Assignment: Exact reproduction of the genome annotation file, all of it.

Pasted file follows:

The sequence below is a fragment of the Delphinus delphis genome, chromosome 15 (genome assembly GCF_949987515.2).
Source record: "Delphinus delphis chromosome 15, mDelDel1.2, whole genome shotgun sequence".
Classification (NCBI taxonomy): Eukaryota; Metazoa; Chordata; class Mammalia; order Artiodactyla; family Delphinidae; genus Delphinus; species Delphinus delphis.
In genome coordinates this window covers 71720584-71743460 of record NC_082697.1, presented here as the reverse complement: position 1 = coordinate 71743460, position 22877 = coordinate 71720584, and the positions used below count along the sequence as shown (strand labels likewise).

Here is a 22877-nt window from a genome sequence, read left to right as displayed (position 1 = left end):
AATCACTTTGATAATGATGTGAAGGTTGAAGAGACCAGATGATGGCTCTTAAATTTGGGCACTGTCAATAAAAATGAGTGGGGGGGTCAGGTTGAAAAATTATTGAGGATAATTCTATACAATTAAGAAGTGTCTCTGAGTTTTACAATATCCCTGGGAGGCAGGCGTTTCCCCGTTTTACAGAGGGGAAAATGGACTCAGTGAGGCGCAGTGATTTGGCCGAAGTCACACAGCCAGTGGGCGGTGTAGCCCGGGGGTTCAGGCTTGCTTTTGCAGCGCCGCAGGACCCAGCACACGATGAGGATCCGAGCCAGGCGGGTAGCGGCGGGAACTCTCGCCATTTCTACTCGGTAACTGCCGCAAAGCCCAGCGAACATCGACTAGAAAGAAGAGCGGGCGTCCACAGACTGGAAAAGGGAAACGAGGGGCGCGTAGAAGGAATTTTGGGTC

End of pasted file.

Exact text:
The sequence below is a fragment of the Delphinus delphis genome, chromosome 15 (genome assembly GCF_949987515.2).
Source record: "Delphinus delphis chromosome 15, mDelDel1.2, whole genome shotgun sequence".
Classification (NCBI taxonomy): Eukaryota; Metazoa; Chordata; class Mammalia; order Artiodactyla; family Delphinidae; genus Delphinus; species Delphinus delphis.
In genome coordinates this window covers 71720584-71743460 of record NC_082697.1, presented here as the reverse complement: position 1 = coordinate 71743460, position 22877 = coordinate 71720584, and the positions used below count along the sequence as shown (strand labels likewise).

Here is a 22877-nt window from a genome sequence, read left to right as displayed (position 1 = left end):
AATCACTTTGATAATGATGTGAAGGTTGAAGAGACCAGATGATGGCTCTTAAATTTGGGCACTGTCAATAAAAATGAGTGGGGGGGTCAGGTTGAAAAATTATTGAGGATAATTCTATACAATTAAGAAGTGTCTCTGAGTTTTACAATATCCCTGGGAGGCAGGCGTTTCCCCGTTTTACAGAGGGGAAAATGGACTCAGTGAGGCGCAGTGATTTGGCCGAAGTCACACAGCCAGTGGGCGGTGTAGCCCGGGGGTTCAGGCTTGCTTTTGCAGCGCCGCAGGACCCAGCACACGATGAGGATCCGAGCCAGGCGGGTAGCGGCGGGAACTCTCGCCATTTCTACTCGGTAACTGCCGCAAAGCCCAGCGAACATCGACTAGAAAGAAGAGCGGGCGTCCACAGACTGGAAAAGGGAAACGAGGGGCGCGTAGAAGGAATTTTGGGTC